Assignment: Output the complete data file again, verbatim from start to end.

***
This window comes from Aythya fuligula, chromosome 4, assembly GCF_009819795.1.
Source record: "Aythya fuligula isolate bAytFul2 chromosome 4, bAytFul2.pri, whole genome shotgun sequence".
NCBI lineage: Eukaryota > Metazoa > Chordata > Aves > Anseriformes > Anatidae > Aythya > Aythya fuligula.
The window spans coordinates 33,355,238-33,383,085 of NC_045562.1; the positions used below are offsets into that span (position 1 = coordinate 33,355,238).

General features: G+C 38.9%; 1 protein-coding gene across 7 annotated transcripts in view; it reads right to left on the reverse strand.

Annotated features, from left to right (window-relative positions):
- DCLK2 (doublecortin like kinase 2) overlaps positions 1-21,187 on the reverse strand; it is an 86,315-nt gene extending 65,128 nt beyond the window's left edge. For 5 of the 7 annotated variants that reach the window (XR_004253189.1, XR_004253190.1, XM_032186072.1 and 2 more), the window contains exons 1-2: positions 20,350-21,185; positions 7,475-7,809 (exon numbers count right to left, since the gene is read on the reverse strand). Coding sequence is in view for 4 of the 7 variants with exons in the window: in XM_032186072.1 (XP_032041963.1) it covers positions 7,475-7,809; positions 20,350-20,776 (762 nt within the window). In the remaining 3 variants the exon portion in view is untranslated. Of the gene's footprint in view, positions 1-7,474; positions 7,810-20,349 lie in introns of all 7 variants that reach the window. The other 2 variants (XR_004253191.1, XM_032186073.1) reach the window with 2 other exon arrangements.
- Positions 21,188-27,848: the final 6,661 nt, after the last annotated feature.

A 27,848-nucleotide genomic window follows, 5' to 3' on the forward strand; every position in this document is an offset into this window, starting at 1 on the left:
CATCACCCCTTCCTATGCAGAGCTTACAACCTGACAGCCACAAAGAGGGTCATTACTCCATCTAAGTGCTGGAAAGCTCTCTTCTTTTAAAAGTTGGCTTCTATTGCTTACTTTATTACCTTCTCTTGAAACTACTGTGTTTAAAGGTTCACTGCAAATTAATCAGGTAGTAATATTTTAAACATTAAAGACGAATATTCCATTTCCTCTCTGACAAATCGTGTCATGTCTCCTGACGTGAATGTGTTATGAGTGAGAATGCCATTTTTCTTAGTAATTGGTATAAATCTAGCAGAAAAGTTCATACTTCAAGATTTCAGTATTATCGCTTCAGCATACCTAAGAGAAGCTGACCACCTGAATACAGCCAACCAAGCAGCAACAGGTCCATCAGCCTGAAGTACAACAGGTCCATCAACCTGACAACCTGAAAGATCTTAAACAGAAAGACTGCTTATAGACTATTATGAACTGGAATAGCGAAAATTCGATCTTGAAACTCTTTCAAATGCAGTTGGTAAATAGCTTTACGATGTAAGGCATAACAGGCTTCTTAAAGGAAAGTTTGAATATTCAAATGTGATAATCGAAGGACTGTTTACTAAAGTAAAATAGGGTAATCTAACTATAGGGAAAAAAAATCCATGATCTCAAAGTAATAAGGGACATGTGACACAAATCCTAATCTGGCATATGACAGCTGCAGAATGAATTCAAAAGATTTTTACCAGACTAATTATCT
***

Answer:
This window comes from Aythya fuligula, chromosome 4, assembly GCF_009819795.1.
Source record: "Aythya fuligula isolate bAytFul2 chromosome 4, bAytFul2.pri, whole genome shotgun sequence".
NCBI lineage: Eukaryota > Metazoa > Chordata > Aves > Anseriformes > Anatidae > Aythya > Aythya fuligula.
The window spans coordinates 33,355,238-33,383,085 of NC_045562.1; the positions used below are offsets into that span (position 1 = coordinate 33,355,238).

General features: G+C 38.9%; 1 protein-coding gene across 7 annotated transcripts in view; it reads right to left on the reverse strand.

Annotated features, from left to right (window-relative positions):
- DCLK2 (doublecortin like kinase 2) overlaps positions 1-21,187 on the reverse strand; it is an 86,315-nt gene extending 65,128 nt beyond the window's left edge. For 5 of the 7 annotated variants that reach the window (XR_004253189.1, XR_004253190.1, XM_032186072.1 and 2 more), the window contains exons 1-2: positions 20,350-21,185; positions 7,475-7,809 (exon numbers count right to left, since the gene is read on the reverse strand). Coding sequence is in view for 4 of the 7 variants with exons in the window: in XM_032186072.1 (XP_032041963.1) it covers positions 7,475-7,809; positions 20,350-20,776 (762 nt within the window). In the remaining 3 variants the exon portion in view is untranslated. Of the gene's footprint in view, positions 1-7,474; positions 7,810-20,349 lie in introns of all 7 variants that reach the window. The other 2 variants (XR_004253191.1, XM_032186073.1) reach the window with 2 other exon arrangements.
- Positions 21,188-27,848: the final 6,661 nt, after the last annotated feature.

A 27,848-nucleotide genomic window follows, 5' to 3' on the forward strand; every position in this document is an offset into this window, starting at 1 on the left:
CATCACCCCTTCCTATGCAGAGCTTACAACCTGACAGCCACAAAGAGGGTCATTACTCCATCTAAGTGCTGGAAAGCTCTCTTCTTTTAAAAGTTGGCTTCTATTGCTTACTTTATTACCTTCTCTTGAAACTACTGTGTTTAAAGGTTCACTGCAAATTAATCAGGTAGTAATATTTTAAACATTAAAGACGAATATTCCATTTCCTCTCTGACAAATCGTGTCATGTCTCCTGACGTGAATGTGTTATGAGTGAGAATGCCATTTTTCTTAGTAATTGGTATAAATCTAGCAGAAAAGTTCATACTTCAAGATTTCAGTATTATCGCTTCAGCATACCTAAGAGAAGCTGACCACCTGAATACAGCCAACCAAGCAGCAACAGGTCCATCAGCCTGAAGTACAACAGGTCCATCAACCTGACAACCTGAAAGATCTTAAACAGAAAGACTGCTTATAGACTATTATGAACTGGAATAGCGAAAATTCGATCTTGAAACTCTTTCAAATGCAGTTGGTAAATAGCTTTACGATGTAAGGCATAACAGGCTTCTTAAAGGAAAGTTTGAATATTCAAATGTGATAATCGAAGGACTGTTTACTAAAGTAAAATAGGGTAATCTAACTATAGGGAAAAAAAATCCATGATCTCAAAGTAATAAGGGACATGTGACACAAATCCTAATCTGGCATATGACAGCTGCAGAATGAATTCAAAAGATTTTTACCAGACTAATTATCT